"I don't understand computer programming, because I'm a woman!" Negotiating gendered positions in a Norwegian discourse of computing
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In this article I will discuss how young men and women in Norway perceive the existence of gendered expectations in relation to computers. The male and female students of computing that I have studied, share an understanding of gender and computing – a hegemonic discourse – which creates different expectations to men and women's relations to computers. Men are expected to have more interest, experience and knowledge about computers than women. The discourse affects how men and women understand and present themselves as computer users. But individuals are also free to negotiate the discourse, and some describe themselves as being in ‘harmony’ with the expectations to men and women, while others do not. Whether in harmony or not with the gendered expectations, they are all negotiating the gendered meanings of computers in a Norwegian context.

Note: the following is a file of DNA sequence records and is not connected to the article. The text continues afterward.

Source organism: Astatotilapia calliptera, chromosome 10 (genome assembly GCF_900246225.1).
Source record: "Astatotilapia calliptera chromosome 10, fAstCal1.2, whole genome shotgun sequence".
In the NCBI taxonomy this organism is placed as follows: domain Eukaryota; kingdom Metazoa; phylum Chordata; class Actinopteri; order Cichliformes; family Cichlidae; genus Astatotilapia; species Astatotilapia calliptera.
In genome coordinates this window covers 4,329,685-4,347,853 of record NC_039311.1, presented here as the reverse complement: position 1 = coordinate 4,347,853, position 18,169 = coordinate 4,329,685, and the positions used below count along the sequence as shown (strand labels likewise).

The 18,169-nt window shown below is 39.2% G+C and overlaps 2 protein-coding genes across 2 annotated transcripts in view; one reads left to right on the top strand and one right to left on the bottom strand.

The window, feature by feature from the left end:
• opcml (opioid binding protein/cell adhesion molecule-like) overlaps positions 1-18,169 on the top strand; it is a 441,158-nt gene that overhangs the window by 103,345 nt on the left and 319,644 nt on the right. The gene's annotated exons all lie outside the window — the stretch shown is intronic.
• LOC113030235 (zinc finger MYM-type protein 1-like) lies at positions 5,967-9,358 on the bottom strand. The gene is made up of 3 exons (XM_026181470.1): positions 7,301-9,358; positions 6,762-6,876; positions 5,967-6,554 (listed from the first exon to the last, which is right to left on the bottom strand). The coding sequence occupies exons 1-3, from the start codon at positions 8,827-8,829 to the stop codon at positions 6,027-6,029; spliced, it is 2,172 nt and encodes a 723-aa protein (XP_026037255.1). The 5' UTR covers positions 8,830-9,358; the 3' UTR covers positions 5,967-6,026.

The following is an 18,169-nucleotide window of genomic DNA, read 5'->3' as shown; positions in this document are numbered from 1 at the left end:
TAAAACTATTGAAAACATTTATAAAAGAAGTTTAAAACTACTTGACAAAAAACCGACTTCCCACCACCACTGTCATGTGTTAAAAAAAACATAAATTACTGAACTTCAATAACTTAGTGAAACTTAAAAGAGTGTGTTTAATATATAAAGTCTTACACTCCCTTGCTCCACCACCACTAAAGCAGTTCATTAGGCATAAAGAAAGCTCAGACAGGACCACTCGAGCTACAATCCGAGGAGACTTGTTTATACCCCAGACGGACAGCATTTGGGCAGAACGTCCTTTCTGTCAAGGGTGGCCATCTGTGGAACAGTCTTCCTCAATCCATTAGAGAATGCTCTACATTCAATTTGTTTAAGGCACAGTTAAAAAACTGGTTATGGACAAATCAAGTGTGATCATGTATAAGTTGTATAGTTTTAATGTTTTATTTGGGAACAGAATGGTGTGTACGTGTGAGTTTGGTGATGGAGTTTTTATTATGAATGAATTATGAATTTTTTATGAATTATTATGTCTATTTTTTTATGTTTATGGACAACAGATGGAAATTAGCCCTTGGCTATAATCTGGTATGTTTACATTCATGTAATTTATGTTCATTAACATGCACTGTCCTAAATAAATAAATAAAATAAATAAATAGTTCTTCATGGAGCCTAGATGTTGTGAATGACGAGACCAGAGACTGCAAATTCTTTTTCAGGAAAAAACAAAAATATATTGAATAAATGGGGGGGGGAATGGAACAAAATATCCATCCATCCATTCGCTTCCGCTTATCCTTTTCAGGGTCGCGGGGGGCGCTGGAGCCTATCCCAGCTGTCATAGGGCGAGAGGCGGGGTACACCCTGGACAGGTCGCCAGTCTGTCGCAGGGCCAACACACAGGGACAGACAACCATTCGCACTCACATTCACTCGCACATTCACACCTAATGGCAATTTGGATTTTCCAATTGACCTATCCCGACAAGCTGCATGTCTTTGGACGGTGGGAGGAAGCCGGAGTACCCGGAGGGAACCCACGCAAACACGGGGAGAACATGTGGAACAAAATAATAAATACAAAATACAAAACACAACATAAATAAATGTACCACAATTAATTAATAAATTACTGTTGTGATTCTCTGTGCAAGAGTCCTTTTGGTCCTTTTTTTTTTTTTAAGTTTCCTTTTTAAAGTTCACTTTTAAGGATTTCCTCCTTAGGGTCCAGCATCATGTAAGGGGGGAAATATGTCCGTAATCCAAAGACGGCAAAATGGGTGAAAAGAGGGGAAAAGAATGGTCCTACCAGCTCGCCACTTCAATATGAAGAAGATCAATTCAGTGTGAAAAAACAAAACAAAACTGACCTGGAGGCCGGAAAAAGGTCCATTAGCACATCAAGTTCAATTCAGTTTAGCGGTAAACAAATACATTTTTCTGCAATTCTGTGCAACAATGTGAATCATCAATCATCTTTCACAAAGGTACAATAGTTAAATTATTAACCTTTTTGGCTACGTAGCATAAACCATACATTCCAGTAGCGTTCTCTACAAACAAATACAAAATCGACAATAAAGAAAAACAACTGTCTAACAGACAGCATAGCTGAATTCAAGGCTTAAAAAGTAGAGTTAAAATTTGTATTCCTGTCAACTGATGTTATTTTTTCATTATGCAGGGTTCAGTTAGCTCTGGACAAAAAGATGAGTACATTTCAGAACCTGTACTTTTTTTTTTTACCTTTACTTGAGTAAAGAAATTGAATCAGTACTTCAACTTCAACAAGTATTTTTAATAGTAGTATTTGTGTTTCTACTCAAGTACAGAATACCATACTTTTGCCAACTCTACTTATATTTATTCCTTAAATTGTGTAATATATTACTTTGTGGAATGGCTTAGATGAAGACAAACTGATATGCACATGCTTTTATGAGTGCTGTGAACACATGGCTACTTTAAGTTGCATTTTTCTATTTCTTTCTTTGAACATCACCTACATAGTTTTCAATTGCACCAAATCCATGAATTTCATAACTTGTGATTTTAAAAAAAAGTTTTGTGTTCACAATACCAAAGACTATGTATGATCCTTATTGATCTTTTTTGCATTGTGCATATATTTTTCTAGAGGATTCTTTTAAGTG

In: Morgan,K, C. A. Brebbia, J. Sanchez & A. Voiskounsky, (eds.), Human Perspectives in the Internet Society - Culture, Psychology and Gender, WIT Press, Southampton, Boston, pp. 173-182.
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